Tortured maids arrive in Bangladesh after fleeing Saudi Arabia

#Migration

Hundreds more are still waiting to be repatriated after facing abuse from employers in Saudi Arabia

More than 100 women came back to Bangladesh after facing abuse inside Saudi Arabia (MEE/Kaamil Ahmed)
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Last update: 
Tuesday 26 June 2018 14:02 UTC
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At least 22 Bangladeshi women returned to their home country on Tuesday after escaping abusive employers in Saudi Arabia - as hundreds of other female workers remain in immigration centres inside the country awaiting repatriation. 

The returnees told aid workers that Saudi bosses inflicted physical and sexual abuse, which drove them all to run away.

Many of the women coming back to Bangladesh have returned home with the help of NGO BRAC's migration programme and waited months to go back. The organisation helps Bangladeshi female and male overseas workers escape their abusive employers.

"Several women we spoke to said the abuse began after demanding unpaid wages," Noyon al-Amin, a caseworker for BRAC, told Middle East Eye. 

"The women said their bosses slapped or hit them with belts. One woman from this group of returnees said she was also sexually harassed."

Earlier this month, 26 female workers came back to Bangladesh from Saudi Arabia in similar circumstances.

In May more than 100 Bangladeshi women returned home over two days from Saudi Arabia. Images seen by Middle East Eye showed the maids appearing to have suffered bruising, puncture wounds, and burns.

The vast majority of the women going to work in Saudi Arabia come from Bangladesh's rural areas, where poverty is rife.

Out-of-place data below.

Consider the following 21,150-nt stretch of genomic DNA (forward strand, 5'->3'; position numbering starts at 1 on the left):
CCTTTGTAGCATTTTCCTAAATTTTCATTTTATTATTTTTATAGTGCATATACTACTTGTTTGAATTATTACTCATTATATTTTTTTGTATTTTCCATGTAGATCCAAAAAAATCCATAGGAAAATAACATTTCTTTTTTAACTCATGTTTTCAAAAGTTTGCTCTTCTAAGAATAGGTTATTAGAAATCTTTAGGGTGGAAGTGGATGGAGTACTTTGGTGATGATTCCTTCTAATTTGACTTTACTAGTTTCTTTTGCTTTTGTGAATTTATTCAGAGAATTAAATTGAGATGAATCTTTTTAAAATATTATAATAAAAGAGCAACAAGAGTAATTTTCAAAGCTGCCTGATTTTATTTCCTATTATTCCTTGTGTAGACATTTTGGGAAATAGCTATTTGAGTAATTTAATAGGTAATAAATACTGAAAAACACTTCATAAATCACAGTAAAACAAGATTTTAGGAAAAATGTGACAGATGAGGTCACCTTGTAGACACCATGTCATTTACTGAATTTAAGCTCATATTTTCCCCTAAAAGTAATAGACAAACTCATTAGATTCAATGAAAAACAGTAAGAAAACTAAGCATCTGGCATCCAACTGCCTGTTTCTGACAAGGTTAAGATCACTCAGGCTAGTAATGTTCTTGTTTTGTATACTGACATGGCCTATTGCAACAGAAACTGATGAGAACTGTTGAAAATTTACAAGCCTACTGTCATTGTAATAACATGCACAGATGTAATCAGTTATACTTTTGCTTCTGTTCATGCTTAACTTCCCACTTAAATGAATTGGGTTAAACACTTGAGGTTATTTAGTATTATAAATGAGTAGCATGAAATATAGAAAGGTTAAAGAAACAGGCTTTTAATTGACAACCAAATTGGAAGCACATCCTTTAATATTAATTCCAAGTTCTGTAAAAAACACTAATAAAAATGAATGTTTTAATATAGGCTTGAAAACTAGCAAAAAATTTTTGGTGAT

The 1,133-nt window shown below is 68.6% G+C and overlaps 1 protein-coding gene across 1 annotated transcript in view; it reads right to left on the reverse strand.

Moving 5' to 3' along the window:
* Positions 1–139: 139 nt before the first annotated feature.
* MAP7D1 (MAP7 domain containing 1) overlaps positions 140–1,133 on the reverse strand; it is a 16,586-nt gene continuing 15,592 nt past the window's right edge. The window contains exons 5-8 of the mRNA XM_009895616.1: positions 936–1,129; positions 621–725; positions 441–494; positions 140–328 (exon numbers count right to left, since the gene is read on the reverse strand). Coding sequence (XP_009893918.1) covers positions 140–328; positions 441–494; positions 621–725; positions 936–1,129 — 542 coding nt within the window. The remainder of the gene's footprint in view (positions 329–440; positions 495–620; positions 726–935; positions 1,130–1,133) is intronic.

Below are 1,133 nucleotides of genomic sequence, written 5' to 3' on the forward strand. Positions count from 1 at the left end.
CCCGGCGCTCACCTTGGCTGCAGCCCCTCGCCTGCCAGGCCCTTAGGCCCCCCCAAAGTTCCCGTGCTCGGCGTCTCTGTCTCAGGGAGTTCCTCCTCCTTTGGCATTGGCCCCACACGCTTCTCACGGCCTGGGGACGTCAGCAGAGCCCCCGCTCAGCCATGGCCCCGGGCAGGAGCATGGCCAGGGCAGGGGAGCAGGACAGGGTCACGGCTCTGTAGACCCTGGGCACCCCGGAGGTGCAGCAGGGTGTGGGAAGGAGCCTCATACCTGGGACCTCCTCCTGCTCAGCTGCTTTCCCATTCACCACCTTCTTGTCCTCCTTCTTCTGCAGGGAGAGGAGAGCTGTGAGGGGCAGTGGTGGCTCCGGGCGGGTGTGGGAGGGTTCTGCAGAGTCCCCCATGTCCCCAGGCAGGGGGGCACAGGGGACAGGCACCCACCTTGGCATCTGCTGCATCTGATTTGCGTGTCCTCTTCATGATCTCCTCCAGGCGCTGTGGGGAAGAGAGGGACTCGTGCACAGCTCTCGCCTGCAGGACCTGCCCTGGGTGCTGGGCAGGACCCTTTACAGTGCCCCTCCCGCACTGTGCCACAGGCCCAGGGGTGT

Many returned home after escaping to Bangladeshi government shelters in Riyadh and detention centres across Saudi Arabia.

The vast majority waited months for repatriation back to Bangladesh, while some had reportedly waited years, according to NGOs.

A total of 5,000 female workers have returned to Bangladesh in the last three years, according to BRAC.

This latest group of returnees comes as pressure mounts on the Bangladeshi government to act.

In June, Reazul Haque, chair of Bangladesh's National Human Rights Commission, urged the Bangladeshi government to help female workers who faced abuse. 

A coalition of 11 migrant NGOs in Bangladesh in May also called on the Bangladeshi government to protect its female workers. 

The NGOs handed a petition to Namita Halder, Bangladesh's secretary for the Ministry of Expatriates' Welfare and Overseas Employment. 

The petition urged the government to introduce measures to protect female workers in Saudi Arabia and to demand compensation for abuse victims made pregnant by employers.  

Halder earlier this month claimed the abuse was taking place due to a lack of training by the female workers before leaving Bangladesh. 

Indonesia and the Philippines have introduced bans preventing female workers from going to work in parts of the Gulf after cases of abuse, including assault and murder, at the hands of employers in these countries.